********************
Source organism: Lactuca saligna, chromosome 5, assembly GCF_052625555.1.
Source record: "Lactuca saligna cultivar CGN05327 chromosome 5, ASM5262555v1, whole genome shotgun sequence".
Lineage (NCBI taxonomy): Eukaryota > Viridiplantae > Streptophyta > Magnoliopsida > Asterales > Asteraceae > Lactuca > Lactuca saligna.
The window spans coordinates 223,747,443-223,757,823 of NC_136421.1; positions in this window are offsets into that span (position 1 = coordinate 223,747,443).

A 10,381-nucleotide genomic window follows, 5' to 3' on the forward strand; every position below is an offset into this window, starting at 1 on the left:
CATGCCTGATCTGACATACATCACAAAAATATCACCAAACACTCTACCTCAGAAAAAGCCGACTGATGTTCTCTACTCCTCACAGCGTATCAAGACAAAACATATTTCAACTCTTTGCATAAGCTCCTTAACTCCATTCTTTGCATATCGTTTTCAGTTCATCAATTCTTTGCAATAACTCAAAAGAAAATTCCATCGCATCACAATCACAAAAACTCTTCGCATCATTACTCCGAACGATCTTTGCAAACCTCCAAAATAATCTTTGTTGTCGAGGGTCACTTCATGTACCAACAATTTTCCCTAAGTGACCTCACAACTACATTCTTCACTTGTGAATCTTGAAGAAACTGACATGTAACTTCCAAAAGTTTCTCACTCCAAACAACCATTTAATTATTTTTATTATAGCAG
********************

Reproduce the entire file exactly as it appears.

Source organism: Lactuca saligna, chromosome 5, assembly GCF_052625555.1.
Source record: "Lactuca saligna cultivar CGN05327 chromosome 5, ASM5262555v1, whole genome shotgun sequence".
Lineage (NCBI taxonomy): Eukaryota > Viridiplantae > Streptophyta > Magnoliopsida > Asterales > Asteraceae > Lactuca > Lactuca saligna.
The window spans coordinates 223,747,443-223,757,823 of NC_136421.1; positions in this window are offsets into that span (position 1 = coordinate 223,747,443).

A 10,381-nucleotide genomic window follows, 5' to 3' on the forward strand; every position below is an offset into this window, starting at 1 on the left:
CATGCCTGATCTGACATACATCACAAAAATATCACCAAACACTCTACCTCAGAAAAAGCCGACTGATGTTCTCTACTCCTCACAGCGTATCAAGACAAAACATATTTCAACTCTTTGCATAAGCTCCTTAACTCCATTCTTTGCATATCGTTTTCAGTTCATCAATTCTTTGCAATAACTCAAAAGAAAATTCCATCGCATCACAATCACAAAAACTCTTCGCATCATTACTCCGAACGATCTTTGCAAACCTCCAAAATAATCTTTGTTGTCGAGGGTCACTTCATGTACCAACAATTTTCCCTAAGTGACCTCACAACTACATTCTTCACTTGTGAATCTTGAAGAAACTGACATGTAACTTCCAAAAGTTTCTCACTCCAAACAACCATTTAATTATTTTTATTATAGCAG